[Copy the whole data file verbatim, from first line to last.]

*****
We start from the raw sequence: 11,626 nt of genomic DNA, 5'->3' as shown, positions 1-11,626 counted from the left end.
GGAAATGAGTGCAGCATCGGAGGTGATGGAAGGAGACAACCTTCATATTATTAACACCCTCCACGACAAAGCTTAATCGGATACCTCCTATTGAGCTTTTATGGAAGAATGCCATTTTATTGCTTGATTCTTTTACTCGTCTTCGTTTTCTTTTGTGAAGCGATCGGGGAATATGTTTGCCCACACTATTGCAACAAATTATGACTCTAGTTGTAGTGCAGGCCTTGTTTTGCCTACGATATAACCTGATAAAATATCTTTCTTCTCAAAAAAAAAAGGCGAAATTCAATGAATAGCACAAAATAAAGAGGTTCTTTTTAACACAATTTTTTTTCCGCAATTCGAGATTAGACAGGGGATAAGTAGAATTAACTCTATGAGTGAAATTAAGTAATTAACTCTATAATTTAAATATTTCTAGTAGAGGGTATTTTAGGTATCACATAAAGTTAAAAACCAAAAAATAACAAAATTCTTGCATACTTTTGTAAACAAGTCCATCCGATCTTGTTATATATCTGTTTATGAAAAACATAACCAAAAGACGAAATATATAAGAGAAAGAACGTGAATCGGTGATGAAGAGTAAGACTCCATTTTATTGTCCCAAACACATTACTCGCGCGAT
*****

We start from the raw sequence: 11,626 nt of genomic DNA, 5'->3' as shown, positions 1-11,626 counted from the left end.
GGAAATGAGTGCAGCATCGGAGGTGATGGAAGGAGACAACCTTCATATTATTAACACCCTCCACGACAAAGCTTAATCGGATACCTCCTATTGAGCTTTTATGGAAGAATGCCATTTTATTGCTTGATTCTTTTACTCGTCTTCGTTTTCTTTTGTGAAGCGATCGGGGAATATGTTTGCCCACACTATTGCAACAAATTATGACTCTAGTTGTAGTGCAGGCCTTGTTTTGCCTACGATATAACCTGATAAAATATCTTTCTTCTCAAAAAAAAAAGGCGAAATTCAATGAATAGCACAAAATAAAGAGGTTCTTTTTAACACAATTTTTTTTCCGCAATTCGAGATTAGACAGGGGATAAGTAGAATTAACTCTATGAGTGAAATTAAGTAATTAACTCTATAATTTAAATATTTCTAGTAGAGGGTATTTTAGGTATCACATAAAGTTAAAAACCAAAAAATAACAAAATTCTTGCATACTTTTGTAAACAAGTCCATCCGATCTTGTTATATATCTGTTTATGAAAAACATAACCAAAAGACGAAATATATAAGAGAAAGAACGTGAATCGGTGATGAAGAGTAAGACTCCATTTTATTGTCCCAAACACATTACTCGCGCGAT